I, Don Giovanni

Starring: Lorenzo Balducci, Lino Guanciale, Emilia Verginelli, Ennio Fantastichini, Ketevan Kemoklidze, and Tobias Moretti. Directed by Carlos Saura.
Rated M (Sexual references, violence and nudity). 120 min.

This is a film adaptation of Mozart’s famous opera, not a film of the opera itself. It tells the background story of the creation of Mozart’s opera. There are selections from the opera in the film, but the focus is less on Mozart than on his librettist, Lorenzo Da Ponte (Lorenzo Balducci).  Originally a priest and with numerous sexual escapades behind him, Da Ponte was exiled from Venice to Vienna for behaving in a thoroughly dissolute way, including consorting with prostitutes. In exile, he was introduced to the King’s favourite composer, Salieri (Ennio Fantastichini) by his friend Giacomo Casanova (Tobias Moretti). It was in Vienna that Da Ponte met Wolfgang Amadeus Mozart (Lino Guanciale), who was a newcomer to the King’s court. Jealous of Mozart, and working to undermine him, Salieri asked the King to agree to Da Ponte working with Mozart as his librettist. The King consented, and Da Ponte’s life and libertine behaviour eventually inspired Mozart to create his famous opera. 

The film suggests that it was not Casanova, who personally influenced Mozart most in his characterisation of Don Giovanni, but Da Ponte. Da Ponte might have used his friend, Casanova, as a model for some of Don Giovanni’s worst behaviour, but his  love for a particular woman, Annetta (Emilia Verginelli), influenced many of the scenes in Mozart’s opera. After his immoral life, Da Ponte meets his past love, Annetta, again. She is Mozart’s pupil, and Da Ponte leaves the woman he is living with to win her back. With the connivance of Casanova and Da Ponte’s jealous ex-mistress, Adriana Ferrarese (Ketevan Kemoklidze), Annetta is told how many women Da Ponte has seduced in the past. Hearing the extent of his depravity, Annetta in disgust rejects Da Ponte, throws him out of her house, and severs all contact.  Lorenzo is devastated, but following the break-up, the creative bond between Mozart and Da Ponte becomes intense, and the support of each increasingly vital to the other.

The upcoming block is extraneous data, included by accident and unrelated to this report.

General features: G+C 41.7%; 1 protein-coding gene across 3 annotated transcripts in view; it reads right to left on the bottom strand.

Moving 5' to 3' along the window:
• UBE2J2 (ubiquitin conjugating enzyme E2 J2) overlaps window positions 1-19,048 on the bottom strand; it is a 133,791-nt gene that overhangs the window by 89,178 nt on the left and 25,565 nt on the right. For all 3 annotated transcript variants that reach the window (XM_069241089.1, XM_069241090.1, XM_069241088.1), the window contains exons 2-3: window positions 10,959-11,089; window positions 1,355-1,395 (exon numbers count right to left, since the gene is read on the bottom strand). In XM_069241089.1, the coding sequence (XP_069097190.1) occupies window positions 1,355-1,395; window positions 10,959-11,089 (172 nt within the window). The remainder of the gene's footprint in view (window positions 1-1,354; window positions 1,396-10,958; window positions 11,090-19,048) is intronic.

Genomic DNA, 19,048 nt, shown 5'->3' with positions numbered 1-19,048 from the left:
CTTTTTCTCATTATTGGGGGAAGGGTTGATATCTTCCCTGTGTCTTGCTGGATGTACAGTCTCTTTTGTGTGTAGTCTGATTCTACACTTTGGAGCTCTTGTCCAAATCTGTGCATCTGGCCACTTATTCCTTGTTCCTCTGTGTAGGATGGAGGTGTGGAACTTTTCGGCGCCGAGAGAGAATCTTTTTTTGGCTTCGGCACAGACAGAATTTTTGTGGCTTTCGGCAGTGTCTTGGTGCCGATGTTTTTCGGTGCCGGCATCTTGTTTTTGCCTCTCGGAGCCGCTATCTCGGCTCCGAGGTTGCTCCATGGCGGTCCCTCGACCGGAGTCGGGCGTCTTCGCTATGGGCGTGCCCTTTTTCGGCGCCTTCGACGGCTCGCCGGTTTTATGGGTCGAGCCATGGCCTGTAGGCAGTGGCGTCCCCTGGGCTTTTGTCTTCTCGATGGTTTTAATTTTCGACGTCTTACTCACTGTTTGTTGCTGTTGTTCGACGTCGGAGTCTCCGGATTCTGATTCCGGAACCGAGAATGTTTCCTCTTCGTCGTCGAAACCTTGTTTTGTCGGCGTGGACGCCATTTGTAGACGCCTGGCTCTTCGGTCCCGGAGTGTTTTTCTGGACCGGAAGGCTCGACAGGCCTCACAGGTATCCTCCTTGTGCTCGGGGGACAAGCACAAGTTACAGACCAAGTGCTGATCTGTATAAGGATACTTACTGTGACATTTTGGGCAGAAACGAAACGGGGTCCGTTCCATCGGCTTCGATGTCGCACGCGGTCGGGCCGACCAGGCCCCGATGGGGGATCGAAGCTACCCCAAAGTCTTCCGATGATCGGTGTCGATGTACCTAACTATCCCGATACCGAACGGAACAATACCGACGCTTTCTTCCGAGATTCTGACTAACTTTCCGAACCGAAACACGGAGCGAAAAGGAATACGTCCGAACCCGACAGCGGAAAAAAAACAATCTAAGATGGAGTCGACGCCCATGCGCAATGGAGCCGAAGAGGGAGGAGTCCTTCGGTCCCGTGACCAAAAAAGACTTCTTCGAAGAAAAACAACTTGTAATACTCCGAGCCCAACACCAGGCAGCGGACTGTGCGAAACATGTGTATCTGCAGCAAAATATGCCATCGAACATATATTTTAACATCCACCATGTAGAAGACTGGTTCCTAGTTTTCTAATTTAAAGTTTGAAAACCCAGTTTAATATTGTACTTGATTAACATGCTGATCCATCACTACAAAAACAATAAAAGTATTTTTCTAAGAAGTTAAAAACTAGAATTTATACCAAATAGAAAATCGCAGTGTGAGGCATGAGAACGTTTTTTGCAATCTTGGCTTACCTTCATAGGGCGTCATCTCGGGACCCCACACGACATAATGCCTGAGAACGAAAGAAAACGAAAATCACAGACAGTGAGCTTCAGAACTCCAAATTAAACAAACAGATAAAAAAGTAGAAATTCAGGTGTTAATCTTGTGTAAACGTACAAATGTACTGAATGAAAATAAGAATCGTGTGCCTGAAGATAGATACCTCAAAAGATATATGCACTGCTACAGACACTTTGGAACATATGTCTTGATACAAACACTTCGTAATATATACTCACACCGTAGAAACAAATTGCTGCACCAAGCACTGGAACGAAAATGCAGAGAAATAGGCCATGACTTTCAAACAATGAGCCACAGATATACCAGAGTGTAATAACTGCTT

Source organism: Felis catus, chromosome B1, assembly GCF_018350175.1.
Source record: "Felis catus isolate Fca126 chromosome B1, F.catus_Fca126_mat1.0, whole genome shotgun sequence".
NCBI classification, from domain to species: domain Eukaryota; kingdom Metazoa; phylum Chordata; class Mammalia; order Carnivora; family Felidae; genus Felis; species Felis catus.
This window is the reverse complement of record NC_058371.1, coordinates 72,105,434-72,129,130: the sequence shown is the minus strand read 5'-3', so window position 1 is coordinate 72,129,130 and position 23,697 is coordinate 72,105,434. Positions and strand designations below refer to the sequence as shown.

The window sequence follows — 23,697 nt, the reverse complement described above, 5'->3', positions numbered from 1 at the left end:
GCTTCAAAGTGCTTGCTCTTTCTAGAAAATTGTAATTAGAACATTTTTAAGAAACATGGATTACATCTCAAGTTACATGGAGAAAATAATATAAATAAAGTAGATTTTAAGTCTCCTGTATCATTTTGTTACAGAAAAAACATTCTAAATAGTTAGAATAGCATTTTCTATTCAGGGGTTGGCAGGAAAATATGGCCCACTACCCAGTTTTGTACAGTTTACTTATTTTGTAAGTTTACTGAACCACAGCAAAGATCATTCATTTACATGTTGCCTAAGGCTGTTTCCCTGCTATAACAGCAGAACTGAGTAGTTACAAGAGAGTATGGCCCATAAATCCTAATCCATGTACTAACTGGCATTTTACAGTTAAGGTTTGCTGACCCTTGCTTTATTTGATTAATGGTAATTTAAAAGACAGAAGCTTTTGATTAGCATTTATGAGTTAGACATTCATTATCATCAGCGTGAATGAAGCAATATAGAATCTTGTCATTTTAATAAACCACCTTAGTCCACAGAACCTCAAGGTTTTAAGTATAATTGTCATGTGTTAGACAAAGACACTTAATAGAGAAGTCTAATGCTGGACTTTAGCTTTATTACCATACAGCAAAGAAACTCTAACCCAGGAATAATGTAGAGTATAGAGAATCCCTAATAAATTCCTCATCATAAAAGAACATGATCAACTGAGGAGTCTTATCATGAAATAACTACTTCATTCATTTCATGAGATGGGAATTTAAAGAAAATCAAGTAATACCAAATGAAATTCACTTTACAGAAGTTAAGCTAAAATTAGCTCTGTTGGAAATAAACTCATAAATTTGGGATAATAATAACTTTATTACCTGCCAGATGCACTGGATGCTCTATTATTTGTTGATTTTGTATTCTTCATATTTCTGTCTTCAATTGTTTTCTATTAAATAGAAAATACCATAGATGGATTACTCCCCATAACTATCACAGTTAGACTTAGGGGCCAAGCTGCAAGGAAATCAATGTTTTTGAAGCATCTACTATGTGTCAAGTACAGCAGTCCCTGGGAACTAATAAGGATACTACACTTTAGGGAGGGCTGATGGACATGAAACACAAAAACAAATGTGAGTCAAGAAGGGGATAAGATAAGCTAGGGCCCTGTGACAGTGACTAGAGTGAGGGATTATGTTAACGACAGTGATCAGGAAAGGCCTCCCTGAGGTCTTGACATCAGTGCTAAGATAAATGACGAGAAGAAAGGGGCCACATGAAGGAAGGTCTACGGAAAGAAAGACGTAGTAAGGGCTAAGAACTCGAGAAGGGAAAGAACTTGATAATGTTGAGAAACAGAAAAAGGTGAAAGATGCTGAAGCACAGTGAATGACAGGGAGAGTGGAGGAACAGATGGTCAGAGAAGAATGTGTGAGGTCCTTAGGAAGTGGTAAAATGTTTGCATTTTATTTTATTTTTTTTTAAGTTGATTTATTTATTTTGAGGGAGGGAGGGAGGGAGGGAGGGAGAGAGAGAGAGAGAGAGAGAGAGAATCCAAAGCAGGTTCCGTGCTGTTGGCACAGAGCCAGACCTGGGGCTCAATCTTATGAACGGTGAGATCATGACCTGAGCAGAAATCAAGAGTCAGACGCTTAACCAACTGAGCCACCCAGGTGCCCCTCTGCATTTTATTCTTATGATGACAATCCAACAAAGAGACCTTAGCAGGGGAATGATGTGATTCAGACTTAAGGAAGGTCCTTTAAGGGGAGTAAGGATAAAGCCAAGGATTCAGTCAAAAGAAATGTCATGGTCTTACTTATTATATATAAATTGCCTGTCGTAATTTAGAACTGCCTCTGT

In Mozart’s opera, Don Giovanni, the young cavalier in constant search of adventures in love, was really Da Ponte. Donna Elvira, the noble lady, seduced and betrayed by Don Giovanni, was Annetta. The final scenes of Don Giovanni going unrepentant to hell, in the presence of the statue of Il Commendatore that he has invited to dinner, represent Da Ponte’s personal resolution of the commitment he has made to Annetta, who has returned to him. His love for Annetta carries obligations that compel him at long last to face his responsibilities. 

The film is beautifully shot through the camera work directed by Vittorio Storaro. It is sumptuously produced, and has some extraordinary costuming by Marina Roberti and Birgit Hutter. The story of the background to the opera picks up pace as the movie moves along, and later scenes that blend opera with real-life are dramatically very effective. The staging and singing of the Leporello’s famous Catalogue Aria from Act 1, Scene 5 of the opera,  and Don Giovanni’s deceitful plea to Zerlina, “La ci darem la mano”, from Act 1, Scene 9, are both highly effective dramatic re-enactments of Da Ponte’s inner turmoils.

The film shows how real-life conflicts inform and breathe life into what artists create.  Mozart owed much to the inner demons of Da Ponte, and his own conflicts cemented a relationship that produced a masterpiece. The film makes wonderful use of the art galleries and salons of Venice and Vienna. It is ravishing to look at, and like the opera itself, mixes comedy, melodrama and the supernatural. The extravagance of the costuming and the hair pieces distracts from the story and the music, and there is a curious use of fake, theatrical backdrops to real-life scenes, but the film is clever in concept and elegant in its realisation. It should appeal to more than just opera-lovers. 

Potential Films. Out May 6, 2010

 

Peter W. Sheehan is an associate of the Australian Catholic Office for Film & Broadcasting.


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